" !\"#$%&'()*+,-./0123456789:;<=>?@ABCDEFGHIJKLMNOPQRSTUVWXYZ[\\]^_`abcdefghijklmnopqrstuvwxyz{|}~"

Ruby has additional shorter escapes for \a\b\v\f and also escapes backslashes. For many users, \a\b\v\f are obscure terminal/text file functionality and the hex representation may be more useful.

puts(" !\"#$%&'()*+,-.\/0123456789:;<=>?@ABCDEFGHIJKLMNOPQRSTUVWXYZ[\\]^_`abcdefghijklmnopqrstuvwxyz{|}~\x7f".inspect)
" !\"\#$%&'()*+,-./0123456789:;<=>?@ABCDEFGHIJKLMNOPQRSTUVWXYZ[\\]^_`abcdefghijklmnopqrstuvwxyz{|}~\u007F"

Rejected Features

Printing to stdout by default or configurably

Printing to stdout and creating a string representation are two distinct behaviors, which some would argue should not be combined into the same function. It is simple enough to explicitly write echo var_representation($value);

The name var_representation() was chosen to make it clearer that the function returning a representation, rather than performing an action such as dumping or exporting the value.


The formatting of var_export is certainly a recurring complaint, and previous discussions were not particularly open to changing current var_export behavior, so adding a new function seems to be the way to address the issue (the alternative would be to add a flag to var_export).

I like the idea of the “one line” flag. Actually, this is the main part I'm interested in :) With the one line flag, this produces the ideal formatting for PHPT tests that want to print something like “$v1 + $v2 = $v3”. None of our current dumping functions are suitable for this purpose (json_encode comes closest, but has edge cases like lack of NAN support.)

Some notes:

  • You should drop the $return parameter and make it always return. As this is primarily an export and not a dumping function, printing to stdout doesn't make sense to me. * For strings, have you considered printing them as double-quoted and escaping more characters? This would avoid newlines in oneline mode. And would allow you to escape more control characters. I also find the current '' . "\0" . '' format for encoding null bytes quite awkward.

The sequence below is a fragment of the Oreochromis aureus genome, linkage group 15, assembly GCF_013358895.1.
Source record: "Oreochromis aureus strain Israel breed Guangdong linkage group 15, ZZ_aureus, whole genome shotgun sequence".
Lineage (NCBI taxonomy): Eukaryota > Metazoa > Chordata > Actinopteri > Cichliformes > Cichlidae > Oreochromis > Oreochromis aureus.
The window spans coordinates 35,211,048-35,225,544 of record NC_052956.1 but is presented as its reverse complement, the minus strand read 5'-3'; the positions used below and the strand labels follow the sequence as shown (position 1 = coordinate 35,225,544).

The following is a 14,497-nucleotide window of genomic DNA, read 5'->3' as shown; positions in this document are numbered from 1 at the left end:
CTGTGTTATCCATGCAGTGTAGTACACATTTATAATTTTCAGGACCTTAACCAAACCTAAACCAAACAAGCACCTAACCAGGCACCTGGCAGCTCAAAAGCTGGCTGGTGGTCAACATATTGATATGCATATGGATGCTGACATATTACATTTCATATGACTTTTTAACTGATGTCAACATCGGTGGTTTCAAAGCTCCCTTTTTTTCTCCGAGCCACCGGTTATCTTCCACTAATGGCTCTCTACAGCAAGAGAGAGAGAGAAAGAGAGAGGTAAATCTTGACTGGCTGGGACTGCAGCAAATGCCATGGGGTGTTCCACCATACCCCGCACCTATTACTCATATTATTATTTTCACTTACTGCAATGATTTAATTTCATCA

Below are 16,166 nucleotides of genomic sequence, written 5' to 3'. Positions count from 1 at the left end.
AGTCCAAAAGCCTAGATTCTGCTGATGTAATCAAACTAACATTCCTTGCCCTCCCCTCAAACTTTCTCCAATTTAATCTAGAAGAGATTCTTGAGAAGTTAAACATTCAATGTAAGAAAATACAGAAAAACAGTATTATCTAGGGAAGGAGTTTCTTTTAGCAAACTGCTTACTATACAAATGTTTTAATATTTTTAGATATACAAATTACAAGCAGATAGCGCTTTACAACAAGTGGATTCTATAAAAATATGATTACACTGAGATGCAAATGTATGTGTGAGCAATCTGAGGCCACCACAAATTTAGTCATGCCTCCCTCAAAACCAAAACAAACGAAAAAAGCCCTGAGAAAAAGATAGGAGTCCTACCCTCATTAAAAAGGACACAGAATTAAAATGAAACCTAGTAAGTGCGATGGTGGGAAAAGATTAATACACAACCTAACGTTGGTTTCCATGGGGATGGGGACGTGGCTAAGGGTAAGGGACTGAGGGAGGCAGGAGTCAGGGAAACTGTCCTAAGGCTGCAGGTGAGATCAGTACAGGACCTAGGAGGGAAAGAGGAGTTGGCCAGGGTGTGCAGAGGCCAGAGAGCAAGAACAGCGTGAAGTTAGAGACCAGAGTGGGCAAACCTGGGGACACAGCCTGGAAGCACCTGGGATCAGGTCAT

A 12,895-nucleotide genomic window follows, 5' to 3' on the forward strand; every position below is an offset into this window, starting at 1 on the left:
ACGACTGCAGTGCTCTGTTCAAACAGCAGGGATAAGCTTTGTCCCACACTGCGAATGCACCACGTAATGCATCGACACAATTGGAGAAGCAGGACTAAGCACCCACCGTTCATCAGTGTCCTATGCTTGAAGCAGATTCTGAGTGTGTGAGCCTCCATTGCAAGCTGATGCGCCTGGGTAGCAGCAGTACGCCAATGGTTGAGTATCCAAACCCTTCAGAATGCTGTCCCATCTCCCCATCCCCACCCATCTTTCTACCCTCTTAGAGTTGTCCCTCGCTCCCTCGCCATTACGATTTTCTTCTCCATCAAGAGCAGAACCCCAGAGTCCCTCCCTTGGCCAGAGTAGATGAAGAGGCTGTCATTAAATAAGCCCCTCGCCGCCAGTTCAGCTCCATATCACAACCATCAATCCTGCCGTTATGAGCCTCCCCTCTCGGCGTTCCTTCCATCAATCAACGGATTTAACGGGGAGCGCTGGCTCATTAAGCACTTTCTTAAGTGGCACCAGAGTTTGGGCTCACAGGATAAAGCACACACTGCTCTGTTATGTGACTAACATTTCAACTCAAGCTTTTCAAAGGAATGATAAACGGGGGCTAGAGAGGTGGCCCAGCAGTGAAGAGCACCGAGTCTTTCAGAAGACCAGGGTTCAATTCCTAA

• I don't like the short_var_export() name. Is “short” really the primary characteristic of this function? Both var_export_pretty and var_export_canonical seem better to me, though I can't say they're great either. I will refrain from proposing real_var_export() ... oops :P



Calling this var_export_something

The var_export() function will print to stdout by default, unless $return = true is passed in. I would find it extremely inconsistent and confusing to add a new global function var_export_something() that does not print to stdout by default.

Using an object-oriented api

This was rejected because the most common use cases would not need the ability to customize the output. Additionally, it is possible to use $flags (possibly also allowing an array containing callbacks) to achieve a similar result to method overrides.


Alternatively how about making a VarExporter class.

$exporter = new VarExporter; // Defaults to basic set of encoding options TBD
$exporter->setIndent('  '); // 2 spaces, 1 tab, whatever blows your dress up
$exporter->setUserShortArray(false); // e.g. use array(...)
$serialized = $exporter->serialize($var); // Exports to a var
$exporter->serializeToFile($var, '/tmp/include.inc'); // Exports to a file
$exporter->serializeToStream($var, $stream); // Exports to an already open stream